Industrial production decreased 0.1% in January after having risen 1.2% in December

Source: The Federal Reserve System

Mar 02, 2011

Industrial production decreased 0.1% in January 2011 after having risen 1.2% in December. In the manufacturing sector, output increased 0.3% in January after an upwardly revised gain of 0.9% in December. Excluding motor vehicles and parts, factory production rose 0.1% in January. The output of utilities fell 1.6% in January, as temperatures moved closer to normal after unseasonably cold weather boosted the demand for heating in December; the output of utilities advanced 4.1% in that month. In January, the output of mines declined 0.7%. At 95.1% of its 2007 average, total industrial production in January was 5.2% above its level of a year earlier. The capacity utilization rate for total industry edged down to 76.1%, a rate 4.4 percentage points below its average from 1972 to 2010.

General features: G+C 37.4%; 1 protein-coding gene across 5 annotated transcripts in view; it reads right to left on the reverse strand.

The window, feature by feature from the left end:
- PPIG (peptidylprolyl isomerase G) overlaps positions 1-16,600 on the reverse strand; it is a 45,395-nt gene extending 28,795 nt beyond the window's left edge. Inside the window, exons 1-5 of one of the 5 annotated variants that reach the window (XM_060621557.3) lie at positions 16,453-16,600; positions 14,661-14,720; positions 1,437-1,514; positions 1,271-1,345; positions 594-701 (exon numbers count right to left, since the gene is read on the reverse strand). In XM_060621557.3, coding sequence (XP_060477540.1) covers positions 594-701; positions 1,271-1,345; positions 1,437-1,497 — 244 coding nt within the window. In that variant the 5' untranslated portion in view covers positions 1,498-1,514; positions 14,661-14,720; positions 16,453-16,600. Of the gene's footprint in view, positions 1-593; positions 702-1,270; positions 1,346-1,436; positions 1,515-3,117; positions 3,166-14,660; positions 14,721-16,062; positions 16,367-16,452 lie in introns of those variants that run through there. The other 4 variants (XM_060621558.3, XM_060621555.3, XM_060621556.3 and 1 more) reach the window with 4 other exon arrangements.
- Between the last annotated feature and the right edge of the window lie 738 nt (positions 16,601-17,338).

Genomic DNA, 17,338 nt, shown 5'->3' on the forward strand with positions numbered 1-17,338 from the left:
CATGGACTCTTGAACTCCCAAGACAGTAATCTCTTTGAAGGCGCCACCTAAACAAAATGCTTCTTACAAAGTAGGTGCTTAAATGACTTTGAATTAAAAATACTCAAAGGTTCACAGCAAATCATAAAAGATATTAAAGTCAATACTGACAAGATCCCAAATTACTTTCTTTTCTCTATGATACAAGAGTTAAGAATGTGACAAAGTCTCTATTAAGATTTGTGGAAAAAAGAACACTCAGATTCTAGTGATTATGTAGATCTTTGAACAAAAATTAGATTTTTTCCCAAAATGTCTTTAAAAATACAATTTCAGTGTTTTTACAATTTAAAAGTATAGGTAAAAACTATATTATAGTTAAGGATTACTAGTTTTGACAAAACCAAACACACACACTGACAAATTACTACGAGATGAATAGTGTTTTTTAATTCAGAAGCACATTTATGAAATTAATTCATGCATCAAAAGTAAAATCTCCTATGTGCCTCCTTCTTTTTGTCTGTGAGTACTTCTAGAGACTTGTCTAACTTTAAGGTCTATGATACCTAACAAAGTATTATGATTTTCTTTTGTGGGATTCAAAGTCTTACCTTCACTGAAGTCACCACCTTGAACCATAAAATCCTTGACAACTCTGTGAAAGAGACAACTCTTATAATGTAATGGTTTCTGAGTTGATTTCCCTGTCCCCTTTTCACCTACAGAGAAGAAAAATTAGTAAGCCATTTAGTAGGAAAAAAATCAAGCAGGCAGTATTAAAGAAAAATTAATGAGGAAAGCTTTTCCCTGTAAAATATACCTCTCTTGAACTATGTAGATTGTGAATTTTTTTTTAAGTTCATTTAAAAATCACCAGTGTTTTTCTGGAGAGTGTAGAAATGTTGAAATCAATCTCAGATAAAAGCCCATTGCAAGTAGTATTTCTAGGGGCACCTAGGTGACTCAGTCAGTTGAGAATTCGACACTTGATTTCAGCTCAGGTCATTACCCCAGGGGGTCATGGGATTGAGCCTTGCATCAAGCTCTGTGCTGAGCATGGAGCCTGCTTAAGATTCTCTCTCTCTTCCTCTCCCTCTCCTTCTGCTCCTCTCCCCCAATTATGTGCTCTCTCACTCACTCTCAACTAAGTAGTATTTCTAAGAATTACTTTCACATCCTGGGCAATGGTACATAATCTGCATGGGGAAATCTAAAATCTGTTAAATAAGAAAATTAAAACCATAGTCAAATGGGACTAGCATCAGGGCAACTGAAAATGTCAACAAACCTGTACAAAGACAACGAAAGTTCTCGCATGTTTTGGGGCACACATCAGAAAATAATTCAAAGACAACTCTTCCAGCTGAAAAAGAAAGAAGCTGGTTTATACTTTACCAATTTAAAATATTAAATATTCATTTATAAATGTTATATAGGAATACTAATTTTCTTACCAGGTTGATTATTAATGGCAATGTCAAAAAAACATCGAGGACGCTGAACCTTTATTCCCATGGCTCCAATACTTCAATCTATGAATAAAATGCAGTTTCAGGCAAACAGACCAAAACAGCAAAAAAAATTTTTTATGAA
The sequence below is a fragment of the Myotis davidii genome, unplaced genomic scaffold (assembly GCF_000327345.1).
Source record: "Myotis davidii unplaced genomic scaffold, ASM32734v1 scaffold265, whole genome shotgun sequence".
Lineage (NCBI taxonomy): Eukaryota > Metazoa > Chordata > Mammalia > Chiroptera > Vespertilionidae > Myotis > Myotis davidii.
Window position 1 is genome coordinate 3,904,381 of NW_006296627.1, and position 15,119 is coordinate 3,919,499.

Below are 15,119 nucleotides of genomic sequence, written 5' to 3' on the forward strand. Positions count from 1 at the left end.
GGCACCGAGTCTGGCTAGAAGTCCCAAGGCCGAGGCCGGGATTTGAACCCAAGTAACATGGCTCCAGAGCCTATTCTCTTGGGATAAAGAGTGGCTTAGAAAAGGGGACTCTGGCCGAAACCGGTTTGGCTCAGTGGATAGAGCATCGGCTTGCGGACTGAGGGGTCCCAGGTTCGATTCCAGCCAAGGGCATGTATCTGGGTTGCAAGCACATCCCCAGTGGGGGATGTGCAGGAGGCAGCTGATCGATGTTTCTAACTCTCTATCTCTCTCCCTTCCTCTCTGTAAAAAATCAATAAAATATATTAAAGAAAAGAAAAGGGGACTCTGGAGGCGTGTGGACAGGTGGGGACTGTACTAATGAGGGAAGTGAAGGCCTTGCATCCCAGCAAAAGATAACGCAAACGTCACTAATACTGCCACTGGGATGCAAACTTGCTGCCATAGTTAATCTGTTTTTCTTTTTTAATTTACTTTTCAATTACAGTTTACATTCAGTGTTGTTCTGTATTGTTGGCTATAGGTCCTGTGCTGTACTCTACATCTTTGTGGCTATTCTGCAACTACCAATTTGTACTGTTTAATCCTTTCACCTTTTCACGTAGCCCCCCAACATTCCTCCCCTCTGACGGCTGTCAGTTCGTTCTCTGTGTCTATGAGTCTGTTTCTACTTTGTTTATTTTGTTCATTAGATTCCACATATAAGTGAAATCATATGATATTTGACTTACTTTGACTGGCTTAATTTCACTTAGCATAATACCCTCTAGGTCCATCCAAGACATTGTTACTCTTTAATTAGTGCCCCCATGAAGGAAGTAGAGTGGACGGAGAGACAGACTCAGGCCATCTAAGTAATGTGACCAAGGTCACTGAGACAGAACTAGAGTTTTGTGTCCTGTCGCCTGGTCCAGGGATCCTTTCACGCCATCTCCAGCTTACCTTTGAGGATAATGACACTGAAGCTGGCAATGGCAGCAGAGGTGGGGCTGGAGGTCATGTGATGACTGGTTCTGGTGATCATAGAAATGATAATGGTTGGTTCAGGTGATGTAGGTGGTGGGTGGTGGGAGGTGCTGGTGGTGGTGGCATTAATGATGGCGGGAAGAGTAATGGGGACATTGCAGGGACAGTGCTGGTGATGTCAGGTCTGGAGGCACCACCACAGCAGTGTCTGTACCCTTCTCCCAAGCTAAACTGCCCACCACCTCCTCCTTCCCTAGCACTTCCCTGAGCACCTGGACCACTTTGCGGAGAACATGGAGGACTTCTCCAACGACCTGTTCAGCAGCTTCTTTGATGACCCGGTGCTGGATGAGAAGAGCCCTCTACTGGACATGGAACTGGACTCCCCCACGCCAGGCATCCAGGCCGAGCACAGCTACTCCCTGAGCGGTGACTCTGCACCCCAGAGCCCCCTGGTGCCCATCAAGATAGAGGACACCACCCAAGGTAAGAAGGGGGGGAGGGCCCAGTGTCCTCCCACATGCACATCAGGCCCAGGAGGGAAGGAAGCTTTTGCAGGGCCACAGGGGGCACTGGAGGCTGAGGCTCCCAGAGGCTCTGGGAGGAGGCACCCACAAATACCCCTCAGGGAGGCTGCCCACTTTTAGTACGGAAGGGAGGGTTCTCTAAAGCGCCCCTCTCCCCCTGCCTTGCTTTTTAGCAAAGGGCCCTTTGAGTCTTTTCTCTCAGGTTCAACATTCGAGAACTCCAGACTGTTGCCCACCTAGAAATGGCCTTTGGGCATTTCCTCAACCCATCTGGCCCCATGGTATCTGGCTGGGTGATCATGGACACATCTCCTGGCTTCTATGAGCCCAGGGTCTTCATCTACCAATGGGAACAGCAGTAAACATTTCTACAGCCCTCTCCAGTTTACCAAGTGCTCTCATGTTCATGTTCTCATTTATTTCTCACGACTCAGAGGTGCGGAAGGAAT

The production of consumer goods increased 0.1% in January. The index for consumer durables advanced 1.4%, and the index for consumer nondurables declined 0.3%. Within durables, the production of automotive products rose 3.0% and the output of miscellaneous consumer durables gained 0.6%, but the index for home electronics decreased 0.8% and the index for appliances, furniture, and carpeting fell 1.0%. Among consumer nondurables, the output of non-energy goods rose 0.2%, as solid gains in clothing, chemical products, and paper products were partly offset by a decline in the production of foods and tobacco products. The output of consumer energy products fell 2.0% in January after having risen 5.4% in December. The decline in energy production in January reflected drops both in the production of fuels and in residential sales by electric and natural gas utilities.

The output of business equipment rose 0.9% in January, and all of its major component indexes increased: Transit equipment advanced 1.2%, information processing equipment increased 0.6%, and industrial and other equipment gained 1.0%. The output of business equipment has risen in each of the past 11 months and in January stood 11.4% above its level 12 months earlier.